Emergency nurses work on the front lines providing urgent care in emergency situations. From dealing with emergency room trauma, to providing care during emergency medical transport, they are known for their nerves of steel, remaining calm under pressure while skillfully observing, assessing, and prioritizing injuries. They must be decisive and confident in their training to quickly and deftly follow emergency protocol when a life hangs in the balance.
In addition to working in emergency rooms, emergency nurses work in settings such as:
- Correctional facilities
- Crisis intervention centers
- Emergent care centers
- Emergency prehospital ground transport
- Flight nursing in aircraft
- Poison control centers
- Telephone triage
Advanced Practice Nurses in Emergency Care
Nurse practitioners (NPs) and clinical nurse specialists (CNSs) frequently work in emergency settings and are eligible to obtain national certification, although no advanced practice emergency certification is currently available.<!- mfunc search_btn -> <!- /mfunc search_btn ->
Nurse practitioners and clinical nurse specialists can serve in their primary specialty patient population focus, with emergency care as a subspecialty. According to a survey conducted by the Emergency Nurses Association, 43 percent of advanced practice nurses working in emergency care were family NPs, 13 percent were acute care NPs, 12 percent were adult care NPs, 7 percent were pediatric NPs, less than one percent were women’s health NPs. All other survey respondents were clinical nurse specialists.
Advanced Emergency Nursing Education
Emergency care is offered as a subspecialty under patient population focus in graduate-level nurse practitioner and clinical nurse specialist programs. Available options for an emergency nursing specialty focus within MSN programs include:
- Acute Care Nurse Practitioner with Emergency Nurse Practitioner Subspecialty
- Advanced Emergency Nursing (Family NP/Adult-Gerontological Acute Care Dual Role)
- Dual Family Nurse Practitioner/Acute Care Nurse Practitioner Program with an Emergency Care Focus
- Emergency Nurse Practitioner Program
- Family Nurse Practitioner in Emergency Care
- Family Nurse Practitioner/Emergency Subspecialty
- Family Nurse Practitioner/Emergency Nurse Practitioner
- Trauma, Critical Care, and Emergency Nursing: Blended Clinical Nurse Specialist and Acute Care Nurse Practitioner Program
Post-master’s certificate programs in emergency care are available to nurses who already hold an MSN. There are also DNP and accelerated BSN-DNP programs that focus on emergency nursing within a specific patient population. Most programs are designed to provide the didactic learning and clinical experience necessary for NPs and CNSs to qualify for certification in their primary specialty patient population focus, as well as subspecialty certification in emergency nursing.
Emergency Nursing Certifications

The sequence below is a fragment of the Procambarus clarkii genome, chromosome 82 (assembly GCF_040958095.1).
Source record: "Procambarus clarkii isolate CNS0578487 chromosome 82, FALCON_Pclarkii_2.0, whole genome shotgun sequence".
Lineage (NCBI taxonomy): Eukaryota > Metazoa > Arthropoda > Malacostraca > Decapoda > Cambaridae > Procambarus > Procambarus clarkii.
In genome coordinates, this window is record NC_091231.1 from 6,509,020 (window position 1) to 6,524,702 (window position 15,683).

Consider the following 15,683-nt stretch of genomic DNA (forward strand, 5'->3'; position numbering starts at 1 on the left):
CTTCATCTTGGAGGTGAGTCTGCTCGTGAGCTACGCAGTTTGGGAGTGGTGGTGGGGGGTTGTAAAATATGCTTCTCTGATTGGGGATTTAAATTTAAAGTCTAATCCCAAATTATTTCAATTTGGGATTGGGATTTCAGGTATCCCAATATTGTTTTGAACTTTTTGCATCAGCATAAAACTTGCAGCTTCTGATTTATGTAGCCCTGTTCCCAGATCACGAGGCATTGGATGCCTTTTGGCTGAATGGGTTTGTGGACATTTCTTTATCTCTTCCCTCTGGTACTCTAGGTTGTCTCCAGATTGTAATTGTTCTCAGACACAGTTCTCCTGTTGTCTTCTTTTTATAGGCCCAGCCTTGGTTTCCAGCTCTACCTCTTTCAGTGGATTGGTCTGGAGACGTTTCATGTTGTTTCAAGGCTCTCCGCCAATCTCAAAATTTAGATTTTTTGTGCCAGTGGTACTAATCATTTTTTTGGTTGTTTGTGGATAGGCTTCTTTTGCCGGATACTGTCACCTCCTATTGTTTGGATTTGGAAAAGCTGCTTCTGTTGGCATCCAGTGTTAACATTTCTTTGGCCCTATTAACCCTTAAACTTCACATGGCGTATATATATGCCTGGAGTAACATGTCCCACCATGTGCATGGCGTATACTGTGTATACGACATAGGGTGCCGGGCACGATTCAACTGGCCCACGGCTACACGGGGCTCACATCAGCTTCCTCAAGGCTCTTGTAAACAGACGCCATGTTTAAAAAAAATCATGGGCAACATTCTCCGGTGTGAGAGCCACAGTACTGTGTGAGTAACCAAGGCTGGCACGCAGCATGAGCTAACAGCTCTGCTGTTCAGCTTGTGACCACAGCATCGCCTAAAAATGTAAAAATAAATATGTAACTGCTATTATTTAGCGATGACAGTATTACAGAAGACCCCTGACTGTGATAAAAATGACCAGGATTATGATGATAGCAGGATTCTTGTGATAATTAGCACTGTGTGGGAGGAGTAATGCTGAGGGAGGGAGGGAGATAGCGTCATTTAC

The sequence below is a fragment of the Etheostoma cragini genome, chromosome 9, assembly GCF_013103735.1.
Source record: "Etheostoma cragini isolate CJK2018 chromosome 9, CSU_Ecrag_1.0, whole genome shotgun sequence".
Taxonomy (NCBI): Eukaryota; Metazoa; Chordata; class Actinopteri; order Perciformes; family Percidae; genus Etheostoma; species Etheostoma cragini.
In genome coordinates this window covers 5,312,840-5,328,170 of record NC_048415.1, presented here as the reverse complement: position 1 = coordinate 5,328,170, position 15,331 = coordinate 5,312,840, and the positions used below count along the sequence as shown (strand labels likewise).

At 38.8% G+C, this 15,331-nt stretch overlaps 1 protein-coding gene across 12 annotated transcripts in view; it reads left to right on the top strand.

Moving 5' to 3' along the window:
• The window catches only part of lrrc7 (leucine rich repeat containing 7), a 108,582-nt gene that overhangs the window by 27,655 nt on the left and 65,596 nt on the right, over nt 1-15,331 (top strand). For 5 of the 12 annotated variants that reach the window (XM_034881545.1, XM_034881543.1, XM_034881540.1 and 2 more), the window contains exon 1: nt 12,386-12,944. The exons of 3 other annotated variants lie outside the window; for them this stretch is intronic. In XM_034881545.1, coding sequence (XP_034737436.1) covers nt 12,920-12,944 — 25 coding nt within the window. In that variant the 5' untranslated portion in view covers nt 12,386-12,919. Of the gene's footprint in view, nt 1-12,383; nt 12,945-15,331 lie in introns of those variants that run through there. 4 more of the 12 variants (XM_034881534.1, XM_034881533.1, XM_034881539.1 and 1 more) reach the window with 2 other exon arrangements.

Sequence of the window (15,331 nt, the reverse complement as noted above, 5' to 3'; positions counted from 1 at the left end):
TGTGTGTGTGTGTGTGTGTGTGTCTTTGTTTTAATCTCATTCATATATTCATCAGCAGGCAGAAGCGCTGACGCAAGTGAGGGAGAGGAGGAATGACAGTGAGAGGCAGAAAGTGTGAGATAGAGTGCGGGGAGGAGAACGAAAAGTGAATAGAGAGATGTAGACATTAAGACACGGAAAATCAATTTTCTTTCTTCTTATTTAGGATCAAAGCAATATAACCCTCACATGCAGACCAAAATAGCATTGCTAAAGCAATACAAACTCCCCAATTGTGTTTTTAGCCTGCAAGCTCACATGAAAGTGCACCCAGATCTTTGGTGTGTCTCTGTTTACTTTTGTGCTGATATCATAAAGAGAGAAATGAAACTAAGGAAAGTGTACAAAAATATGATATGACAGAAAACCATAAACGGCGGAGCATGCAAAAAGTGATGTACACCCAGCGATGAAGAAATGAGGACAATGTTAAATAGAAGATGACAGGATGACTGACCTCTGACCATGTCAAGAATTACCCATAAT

Emergency nurses have a number of certification options available to them through the Board of Certification for Emergency Nursing (BCEN). Eligibly requirements that must be met in order to attempt the certification exams are as follows:
- Certified Emergency Nurse (CEN) requires an unrestricted RN license or equivalent issued in the US or its territories. The BCEN does recommend, but does not require, two years of experience in a related subspecialty.
- Certified Pediatric Emergency Nurse (CPEN) requires candidates to have no fewer than 1,000 practice hours in pediatric emergency nursing practice during the two-year period prior to applying. This exam is offered jointly through the BCEN and the Pediatric Nursing Certification Board (PNCB).
- Certified Flight Registered Nurse (CFRN) was developed for emergency nurses who provide services during emergency medical transport flights. The BCEN suggests two years of experience as a flight nurse, although this is not a requirement.
- Certified Transport Registered Nurse (CTRN) was developed for nurses providing services during emergency ground transport. Two years of experience as a ground transport nurse are recommended, but not required.
BCEN exams are administered third party through AMP Assessment Centers, which has testing locations around the country. Renewal for all BCEN certifications is required every four years. Nurses have the option of taking a recertification exam or completing continuing education hours to meet recertification requirements.
Emergency Nursing Associations and Resources
The Emergency Nurses Association (ENA) is an advocacy organization for all nurses involved in emergency care. The ENA provides continuing education opportunities through its state chapters, and publishes the Journal of Emergency Nursing.
The Society of Trauma Nurses is dedicated to advancing trauma nursing, education, and leadership, and publishes the Journal of Trauma Nursing.
The professional association for ground transport critical care nurses and flight nurses is the Air & Surface Transport Nurse Association (ASTNA).
The Advanced Emergency Nursing Journal and International Emergency Nursing are publications focused on evidence-based material that advanced practice emergency nurses and related professionals can apply in their daily practice.
Emergency NP Salary
The National Salary Report of 2011 published by the peer-reviewed journal, Advance for NPs and PAs, shows that the average annual salary for nurse practitioners working full-time in emergency departments was $103,722. The average hourly rate for part-time emergency NPs was $49.82.<!- mfunc search_btn -> <!- /mfunc search_btn ->
A 2011 survey conducted by the American Academy of Nurse Practitioners (AANP) showed an even higher average among survey respondents working in emergency care. The results of this survey showed a base salary of $101,580, and total income of $115,070 when full compensation packages were factored in.